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Submitted by Brittany
(Oct 22, 2009)
I loved the Shannara series! I know many people think that Brook's simply copied off LOTR, but Shannara was never written to be published in the first place, but written after reading the LOTR for the first time, as a side project while studying law. All fantasy leads back to Tolkien. I have read many books and seen many movies and they all come from his ideas.
Brooks knows how to capture the characters without going overboard and gives you an escape from everyday life, which many people need. So many people are so critical these days. At least he is doing what he loves to do and brings good adventure to life through his books.
Submitted by Petit Sourice
(Aug 14, 2009)
I am still intrigued at how I found these books fascinating. Several comments by other reviewers are valid:
1. Fantasy readers were drawn to the world, not the characters (lets face it, the Ohmsfords are BORING and Alannon is straight out of a farce about fantasy).
2. Younger readers LOVE this book.
I read this book when I was 11. I am now 35 and reread it at age 30.
One word: Yawn.
But when I was 11, it was a GREAT read. And there is nothing wrong with enjoying a book as a teen. The Sword was actually the first book that I read and started me down a long road of fantasy novels. By the time I was 13 I had read Stephen R. Donaldson's works, a huge chunk of Asimov, and a myriad of other authors who had one book and never really took off.
I still give Brooks a huge thumbs up for this series because it provided a great escape into another world for me and it resulted in me really seeing the value of good Fantasy, SF, and Horror. If it were not for his works I probably would not be such an avid SFF reader today.
Submitted by Jenni
(Oct 17, 2006)
I'm 13 years old and I really enjoyed the book. It was fun to follow and engaged me quickly and I was up till 3 in the morning reading it I was so intrigued with the language and the storyline that I just couldn't put it down. I was surprised with the outcome although some parts of the book were pretictable and other parts kept me guessing for hours. Some of the characters were unbeliveable and others were people I could relate to. All in all the book was good and it was better because someone my age is able to follow it.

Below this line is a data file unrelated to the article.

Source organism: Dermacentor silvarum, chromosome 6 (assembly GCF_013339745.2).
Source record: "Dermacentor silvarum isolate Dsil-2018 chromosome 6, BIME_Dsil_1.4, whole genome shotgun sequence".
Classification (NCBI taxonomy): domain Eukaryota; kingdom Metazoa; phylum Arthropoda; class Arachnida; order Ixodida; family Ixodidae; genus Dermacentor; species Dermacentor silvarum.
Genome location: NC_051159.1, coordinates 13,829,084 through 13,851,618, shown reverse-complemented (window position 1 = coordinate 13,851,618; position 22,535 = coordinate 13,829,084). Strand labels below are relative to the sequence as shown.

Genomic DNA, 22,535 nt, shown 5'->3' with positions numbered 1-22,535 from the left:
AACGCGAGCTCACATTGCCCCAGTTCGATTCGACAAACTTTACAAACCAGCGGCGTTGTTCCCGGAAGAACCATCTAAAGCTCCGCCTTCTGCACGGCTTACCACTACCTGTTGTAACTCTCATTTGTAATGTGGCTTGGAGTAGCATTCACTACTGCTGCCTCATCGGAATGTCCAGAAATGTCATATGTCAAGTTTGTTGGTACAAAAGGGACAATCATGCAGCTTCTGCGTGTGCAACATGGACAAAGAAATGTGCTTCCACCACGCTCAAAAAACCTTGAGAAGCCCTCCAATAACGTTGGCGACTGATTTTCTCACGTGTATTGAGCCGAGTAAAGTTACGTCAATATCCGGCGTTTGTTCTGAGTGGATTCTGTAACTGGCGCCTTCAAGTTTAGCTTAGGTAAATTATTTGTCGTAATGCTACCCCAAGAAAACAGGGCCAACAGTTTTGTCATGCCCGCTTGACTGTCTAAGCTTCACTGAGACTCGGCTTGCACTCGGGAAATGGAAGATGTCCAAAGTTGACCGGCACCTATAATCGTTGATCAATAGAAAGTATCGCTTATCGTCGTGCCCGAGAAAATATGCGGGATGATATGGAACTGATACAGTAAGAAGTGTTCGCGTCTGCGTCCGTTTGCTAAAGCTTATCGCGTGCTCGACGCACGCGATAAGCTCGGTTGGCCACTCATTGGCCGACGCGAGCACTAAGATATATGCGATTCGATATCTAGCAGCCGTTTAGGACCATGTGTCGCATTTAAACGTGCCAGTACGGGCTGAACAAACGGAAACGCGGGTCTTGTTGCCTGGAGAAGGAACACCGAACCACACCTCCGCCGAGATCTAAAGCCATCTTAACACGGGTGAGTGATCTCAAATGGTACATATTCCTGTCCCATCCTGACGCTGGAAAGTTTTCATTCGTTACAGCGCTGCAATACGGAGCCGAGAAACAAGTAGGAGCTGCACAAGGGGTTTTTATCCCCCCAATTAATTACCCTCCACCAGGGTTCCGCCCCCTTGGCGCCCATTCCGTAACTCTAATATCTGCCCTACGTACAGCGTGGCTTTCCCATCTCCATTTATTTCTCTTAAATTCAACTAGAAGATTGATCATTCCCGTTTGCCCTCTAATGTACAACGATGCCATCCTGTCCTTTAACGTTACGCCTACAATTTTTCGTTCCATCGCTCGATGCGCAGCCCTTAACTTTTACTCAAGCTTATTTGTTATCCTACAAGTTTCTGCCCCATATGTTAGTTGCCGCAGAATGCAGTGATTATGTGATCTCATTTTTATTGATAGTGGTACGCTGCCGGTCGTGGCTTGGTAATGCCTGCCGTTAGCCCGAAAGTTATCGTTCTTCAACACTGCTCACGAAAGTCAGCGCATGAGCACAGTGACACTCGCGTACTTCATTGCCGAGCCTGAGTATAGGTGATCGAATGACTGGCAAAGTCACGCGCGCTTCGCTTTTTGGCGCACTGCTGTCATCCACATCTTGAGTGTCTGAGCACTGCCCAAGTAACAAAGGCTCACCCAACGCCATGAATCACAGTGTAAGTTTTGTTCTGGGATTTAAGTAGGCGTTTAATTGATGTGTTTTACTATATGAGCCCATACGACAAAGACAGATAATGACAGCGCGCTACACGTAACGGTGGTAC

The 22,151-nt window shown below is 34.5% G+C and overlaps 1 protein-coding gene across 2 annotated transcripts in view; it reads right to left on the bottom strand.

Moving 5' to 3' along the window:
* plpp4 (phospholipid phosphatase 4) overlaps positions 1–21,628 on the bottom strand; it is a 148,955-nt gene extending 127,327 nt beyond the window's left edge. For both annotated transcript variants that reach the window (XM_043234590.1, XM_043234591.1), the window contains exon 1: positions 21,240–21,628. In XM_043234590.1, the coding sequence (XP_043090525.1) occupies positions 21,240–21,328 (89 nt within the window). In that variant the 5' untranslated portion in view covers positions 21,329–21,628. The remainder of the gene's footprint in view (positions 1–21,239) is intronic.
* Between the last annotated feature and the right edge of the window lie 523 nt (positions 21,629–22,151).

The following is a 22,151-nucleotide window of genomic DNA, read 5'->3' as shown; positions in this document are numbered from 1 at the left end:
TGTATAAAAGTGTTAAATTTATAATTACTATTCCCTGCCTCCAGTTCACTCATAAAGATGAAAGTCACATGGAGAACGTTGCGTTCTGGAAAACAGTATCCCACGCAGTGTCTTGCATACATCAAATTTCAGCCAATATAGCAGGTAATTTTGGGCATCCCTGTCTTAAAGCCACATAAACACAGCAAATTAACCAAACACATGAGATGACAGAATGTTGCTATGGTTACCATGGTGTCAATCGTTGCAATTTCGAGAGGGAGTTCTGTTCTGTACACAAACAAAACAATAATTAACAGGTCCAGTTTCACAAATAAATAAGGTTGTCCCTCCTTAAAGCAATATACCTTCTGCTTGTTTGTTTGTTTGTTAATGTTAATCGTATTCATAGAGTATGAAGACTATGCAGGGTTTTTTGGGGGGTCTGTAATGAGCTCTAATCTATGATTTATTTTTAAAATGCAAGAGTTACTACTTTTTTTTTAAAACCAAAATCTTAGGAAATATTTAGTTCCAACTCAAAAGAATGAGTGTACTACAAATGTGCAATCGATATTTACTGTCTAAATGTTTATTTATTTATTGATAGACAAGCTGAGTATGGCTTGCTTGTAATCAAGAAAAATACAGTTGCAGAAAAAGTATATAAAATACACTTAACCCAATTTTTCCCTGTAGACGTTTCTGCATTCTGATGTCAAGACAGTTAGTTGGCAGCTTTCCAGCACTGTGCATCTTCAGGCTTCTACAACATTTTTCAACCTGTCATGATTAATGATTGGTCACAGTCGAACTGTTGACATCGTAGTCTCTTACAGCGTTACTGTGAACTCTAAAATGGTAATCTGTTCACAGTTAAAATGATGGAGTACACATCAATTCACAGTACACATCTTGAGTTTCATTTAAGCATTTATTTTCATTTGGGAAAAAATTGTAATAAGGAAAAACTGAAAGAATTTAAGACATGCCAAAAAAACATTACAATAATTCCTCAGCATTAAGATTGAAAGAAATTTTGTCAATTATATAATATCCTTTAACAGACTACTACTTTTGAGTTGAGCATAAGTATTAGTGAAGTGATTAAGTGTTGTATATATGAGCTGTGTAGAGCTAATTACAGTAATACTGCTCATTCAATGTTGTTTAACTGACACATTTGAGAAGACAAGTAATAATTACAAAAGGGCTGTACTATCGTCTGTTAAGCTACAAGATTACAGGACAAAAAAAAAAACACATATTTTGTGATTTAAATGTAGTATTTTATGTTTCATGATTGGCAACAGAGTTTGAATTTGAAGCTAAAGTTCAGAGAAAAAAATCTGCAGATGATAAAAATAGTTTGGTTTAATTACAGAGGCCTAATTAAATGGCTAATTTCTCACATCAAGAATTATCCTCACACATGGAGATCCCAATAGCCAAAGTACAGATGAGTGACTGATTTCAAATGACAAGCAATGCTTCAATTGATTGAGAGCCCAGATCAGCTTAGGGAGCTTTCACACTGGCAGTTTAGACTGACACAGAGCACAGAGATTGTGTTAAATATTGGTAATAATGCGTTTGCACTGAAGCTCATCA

Submitted by Hans Vink (Netherlands)
(Jun 20, 2004)
This must be the worst fantasy novel I've ever read. I wonder why so many people like it so much. The first few pages were fine, but then the story got really predictable, and remained so until the end.
The framework of the story and the world Brooks creates are at best simplistic. I mean... a world consisting of a North- (home of the trolls), South- (humans) West- (elves) and Eastland (dwarfs, gnomes)... He could have put a little more thought into that. Another example is the highly basic outlining of the evil creatures. The Skull Bearers (lol) from the northern Skull Kingdom (lol even louder) controlled by a Warlock Lord in his lair at Skull Mountain (crying out loud).
Other sources of irritation:
* Up till page 270 there is basically only one storyline
* Similarities with LOTR
* No real character development
* Super dwarf Hendel (intelligent, strong, stealthy and agile) as an easy problem solver
* Only one woman in a book containing 726 pages (not good!!!)
Story framing: The Warlock Lord wants to conquer world. Of course our heroes cannot tolerate this. The Evil Lord can only be stopped and destroyed with the mystical Sword of Shannara. This Sword can only be used effectively by an heir of the house of Shannara, of which there is only one left: Shea Ohmsford. After a very, very long walk with all the necessary hindrances and an endless repetition of badly formulated doubts and thoughts, Shea finds the Sword and defeats the Warlock Lord.
This book is the apex of no-brainer literature.
Submitted by Homer
(Jun 20, 2004)
Much has been made of how much of a LOTR ripoff this book is and of what significance that really is. The significance is that it revealed the fantasy fiction market as a bunch of people who are willing to settle for subpar storytelling merely to get their fix of familiar new worlds.
Fantasy readers seem to be drawn not necessarily to compelling stories or characters (though those are nice) so much as to sentimental depictions of fantasy worlds. It isn't Terry Brooks's fault that a bunch of people like his book because it creates for them a soothing, sentimental landscape to escape to. Hey, that's pretty cool really. But it does dishearten me to think that a book that is such a thinly veiled ripoff with awkward prose, countless pages of superfluous storytelling (is it at all relevant or interesting that Brooks's world might be a post-apocalyptic earth? No!) and stereotypical characters is regarded so highly by so many adults.
What this book offers most is hope; hope that anyone with a decent vocabulary and the patience and drive to write a big fat book can find financial success in the arena of fantasy fiction (as witnessed by the success of such mediocre talents as L.E. Modesit, David Eddings, and the excrutiating Ms. Mercedes Lackey to name a few). However, this makes fantasy a very difficult genre to get into if you enjoy a book with a bit of substance to it, and thus why the genre is marginalized in discussions of literature.